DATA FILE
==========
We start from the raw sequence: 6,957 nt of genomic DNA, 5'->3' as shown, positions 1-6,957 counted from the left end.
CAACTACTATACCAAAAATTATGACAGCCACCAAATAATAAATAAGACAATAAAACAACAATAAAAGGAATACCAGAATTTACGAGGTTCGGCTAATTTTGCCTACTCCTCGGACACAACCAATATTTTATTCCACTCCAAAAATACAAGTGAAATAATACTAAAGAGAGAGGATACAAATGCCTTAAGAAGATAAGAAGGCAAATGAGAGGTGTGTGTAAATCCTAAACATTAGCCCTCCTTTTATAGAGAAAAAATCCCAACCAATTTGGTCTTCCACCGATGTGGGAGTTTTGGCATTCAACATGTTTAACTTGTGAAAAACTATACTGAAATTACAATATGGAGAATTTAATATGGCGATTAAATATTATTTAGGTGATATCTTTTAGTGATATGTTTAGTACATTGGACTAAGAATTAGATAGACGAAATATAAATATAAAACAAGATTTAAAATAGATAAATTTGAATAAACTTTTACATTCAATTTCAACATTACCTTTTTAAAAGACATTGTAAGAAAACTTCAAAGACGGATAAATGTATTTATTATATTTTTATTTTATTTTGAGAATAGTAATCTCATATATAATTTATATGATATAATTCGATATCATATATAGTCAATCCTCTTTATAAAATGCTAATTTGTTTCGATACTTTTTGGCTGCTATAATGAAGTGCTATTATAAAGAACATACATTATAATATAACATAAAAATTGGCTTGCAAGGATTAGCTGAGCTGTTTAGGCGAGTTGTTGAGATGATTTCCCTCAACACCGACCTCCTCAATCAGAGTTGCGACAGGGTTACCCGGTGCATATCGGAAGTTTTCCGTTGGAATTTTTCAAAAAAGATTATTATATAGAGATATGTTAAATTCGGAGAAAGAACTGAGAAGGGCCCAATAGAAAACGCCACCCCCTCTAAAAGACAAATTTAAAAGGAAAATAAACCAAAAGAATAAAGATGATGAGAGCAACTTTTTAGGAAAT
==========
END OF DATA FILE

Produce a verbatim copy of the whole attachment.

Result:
We start from the raw sequence: 6,957 nt of genomic DNA, 5'->3' as shown, positions 1-6,957 counted from the left end.
CAACTACTATACCAAAAATTATGACAGCCACCAAATAATAAATAAGACAATAAAACAACAATAAAAGGAATACCAGAATTTACGAGGTTCGGCTAATTTTGCCTACTCCTCGGACACAACCAATATTTTATTCCACTCCAAAAATACAAGTGAAATAATACTAAAGAGAGAGGATACAAATGCCTTAAGAAGATAAGAAGGCAAATGAGAGGTGTGTGTAAATCCTAAACATTAGCCCTCCTTTTATAGAGAAAAAATCCCAACCAATTTGGTCTTCCACCGATGTGGGAGTTTTGGCATTCAACATGTTTAACTTGTGAAAAACTATACTGAAATTACAATATGGAGAATTTAATATGGCGATTAAATATTATTTAGGTGATATCTTTTAGTGATATGTTTAGTACATTGGACTAAGAATTAGATAGACGAAATATAAATATAAAACAAGATTTAAAATAGATAAATTTGAATAAACTTTTACATTCAATTTCAACATTACCTTTTTAAAAGACATTGTAAGAAAACTTCAAAGACGGATAAATGTATTTATTATATTTTTATTTTATTTTGAGAATAGTAATCTCATATATAATTTATATGATATAATTCGATATCATATATAGTCAATCCTCTTTATAAAATGCTAATTTGTTTCGATACTTTTTGGCTGCTATAATGAAGTGCTATTATAAAGAACATACATTATAATATAACATAAAAATTGGCTTGCAAGGATTAGCTGAGCTGTTTAGGCGAGTTGTTGAGATGATTTCCCTCAACACCGACCTCCTCAATCAGAGTTGCGACAGGGTTACCCGGTGCATATCGGAAGTTTTCCGTTGGAATTTTTCAAAAAAGATTATTATATAGAGATATGTTAAATTCGGAGAAAGAACTGAGAAGGGCCCAATAGAAAACGCCACCCCCTCTAAAAGACAAATTTAAAAGGAAAATAAACCAAAAGAATAAAGATGATGAGAGCAACTTTTTAGGAAAT